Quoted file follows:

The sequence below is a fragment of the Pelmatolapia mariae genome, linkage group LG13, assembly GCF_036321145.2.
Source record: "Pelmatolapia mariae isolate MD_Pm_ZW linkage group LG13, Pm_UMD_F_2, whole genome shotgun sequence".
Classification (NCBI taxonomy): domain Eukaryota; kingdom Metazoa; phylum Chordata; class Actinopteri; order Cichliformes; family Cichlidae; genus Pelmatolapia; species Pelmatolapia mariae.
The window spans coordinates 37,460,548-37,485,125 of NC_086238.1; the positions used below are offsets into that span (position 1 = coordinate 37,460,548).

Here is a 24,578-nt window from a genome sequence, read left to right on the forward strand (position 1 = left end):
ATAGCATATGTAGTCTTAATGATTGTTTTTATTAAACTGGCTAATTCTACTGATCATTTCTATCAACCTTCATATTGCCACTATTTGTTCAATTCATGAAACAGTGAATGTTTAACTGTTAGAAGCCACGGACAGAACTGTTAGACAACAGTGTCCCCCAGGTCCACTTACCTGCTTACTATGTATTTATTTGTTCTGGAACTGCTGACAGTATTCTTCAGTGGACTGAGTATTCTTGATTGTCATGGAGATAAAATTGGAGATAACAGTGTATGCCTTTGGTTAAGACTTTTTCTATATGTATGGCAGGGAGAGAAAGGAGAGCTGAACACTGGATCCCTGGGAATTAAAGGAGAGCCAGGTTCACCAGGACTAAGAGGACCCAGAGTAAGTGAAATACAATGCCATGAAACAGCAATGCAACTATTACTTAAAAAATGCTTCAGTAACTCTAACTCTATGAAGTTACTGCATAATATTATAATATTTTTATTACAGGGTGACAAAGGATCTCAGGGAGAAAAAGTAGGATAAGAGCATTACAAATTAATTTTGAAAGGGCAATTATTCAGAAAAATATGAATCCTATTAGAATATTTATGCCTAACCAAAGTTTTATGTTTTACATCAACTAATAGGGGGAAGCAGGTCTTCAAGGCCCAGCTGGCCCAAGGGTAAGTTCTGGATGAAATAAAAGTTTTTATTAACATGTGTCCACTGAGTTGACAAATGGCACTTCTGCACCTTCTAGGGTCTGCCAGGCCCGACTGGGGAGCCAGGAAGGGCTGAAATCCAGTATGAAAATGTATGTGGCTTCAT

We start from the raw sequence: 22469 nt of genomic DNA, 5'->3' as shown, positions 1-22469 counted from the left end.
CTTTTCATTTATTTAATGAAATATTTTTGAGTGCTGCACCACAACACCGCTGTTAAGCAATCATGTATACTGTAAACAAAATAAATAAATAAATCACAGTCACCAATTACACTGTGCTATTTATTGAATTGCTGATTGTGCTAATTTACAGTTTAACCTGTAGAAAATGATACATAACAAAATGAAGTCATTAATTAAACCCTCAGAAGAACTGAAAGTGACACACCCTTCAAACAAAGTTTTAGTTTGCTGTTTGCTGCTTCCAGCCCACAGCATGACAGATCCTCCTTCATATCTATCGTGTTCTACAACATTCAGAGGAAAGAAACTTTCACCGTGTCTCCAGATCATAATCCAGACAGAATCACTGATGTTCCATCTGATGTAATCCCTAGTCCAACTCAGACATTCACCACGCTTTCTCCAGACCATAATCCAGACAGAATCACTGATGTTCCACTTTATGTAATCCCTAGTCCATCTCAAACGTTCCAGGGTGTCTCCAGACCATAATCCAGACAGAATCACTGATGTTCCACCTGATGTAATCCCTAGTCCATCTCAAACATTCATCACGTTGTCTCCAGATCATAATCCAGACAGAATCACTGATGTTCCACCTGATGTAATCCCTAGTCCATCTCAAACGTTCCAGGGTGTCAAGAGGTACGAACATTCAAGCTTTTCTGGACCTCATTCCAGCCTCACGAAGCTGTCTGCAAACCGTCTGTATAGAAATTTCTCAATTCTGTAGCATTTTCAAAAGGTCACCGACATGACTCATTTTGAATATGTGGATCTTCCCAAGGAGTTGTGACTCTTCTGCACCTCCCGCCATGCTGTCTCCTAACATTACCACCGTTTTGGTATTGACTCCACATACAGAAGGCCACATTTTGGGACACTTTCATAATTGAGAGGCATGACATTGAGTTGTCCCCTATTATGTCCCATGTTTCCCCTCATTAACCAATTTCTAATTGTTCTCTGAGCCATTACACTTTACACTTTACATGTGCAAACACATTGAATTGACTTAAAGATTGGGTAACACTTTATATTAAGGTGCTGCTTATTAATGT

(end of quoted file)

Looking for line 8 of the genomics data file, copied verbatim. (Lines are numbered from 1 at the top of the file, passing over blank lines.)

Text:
CTTTTCATTTATTTAATGAAATATTTTTGAGTGCTGCACCACAACACCGCTGTTAAGCAATCATGTATACTGTAAACAAAATAAATAAATAAATCACAGTCACCAATTACACTGTGCTATTTATTGAATTGCTGATTGTGCTAATTTACAGTTTAACCTGTAGAAAATGATACATAACAAAATGAAGTCATTAATTAAACCCTCAGAAGAACTGAAAGTGACACACCCTTCAAACAAAGTTTTAGTTTGCTGTTTGCTGCTTCCAGCCCACAGCATGACAGATCCTCCTTCATATCTATCGTGTTCTACAACATTCAGAGGAAAGAAACTTTCACCGTGTCTCCAGATCATAATCCAGACAGAATCACTGATGTTCCATCTGATGTAATCCCTAGTCCAACTCAGACATTCACCACGCTTTCTCCAGACCATAATCCAGACAGAATCACTGATGTTCCACTTTATGTAATCCCTAGTCCATCTCAAACGTTCCAGGGTGTCTCCAGACCATAATCCAGACAGAATCACTGATGTTCCACCTGATGTAATCCCTAGTCCATCTCAAACATTCATCACGTTGTCTCCAGATCATAATCCAGACAGAATCACTGATGTTCCACCTGATGTAATCCCTAGTCCATCTCAAACGTTCCAGGGTGTCAAGAGGTACGAACATTCAAGCTTTTCTGGACCTCATTCCAGCCTCACGAAGCTGTCTGCAAACCGTCTGTATAGAAATTTCTCAATTCTGTAGCATTTTCAAAAGGTCACCGACATGACTCATTTTGAATATGTGGATCTTCCCAAGGAGTTGTGACTCTTCTGCACCTCCCGCCATGCTGTCTCCTAACATTACCACCGTTTTGGTATTGACTCCACATACAGAAGGCCACATTTTGGGACACTTTCATAATTGAGAGGCATGACATTGAGTTGTCCCCTATTATGTCCCATGTTTCCCCTCATTAACCAATTTCTAATTGTTCTCTGAGCCATTACACTTTACACTTTACATGTGCAAACACATTGAATTGACTTAAAGATTGGGTAACACTTTATATTAAGGTGCTGCTTATTAATGT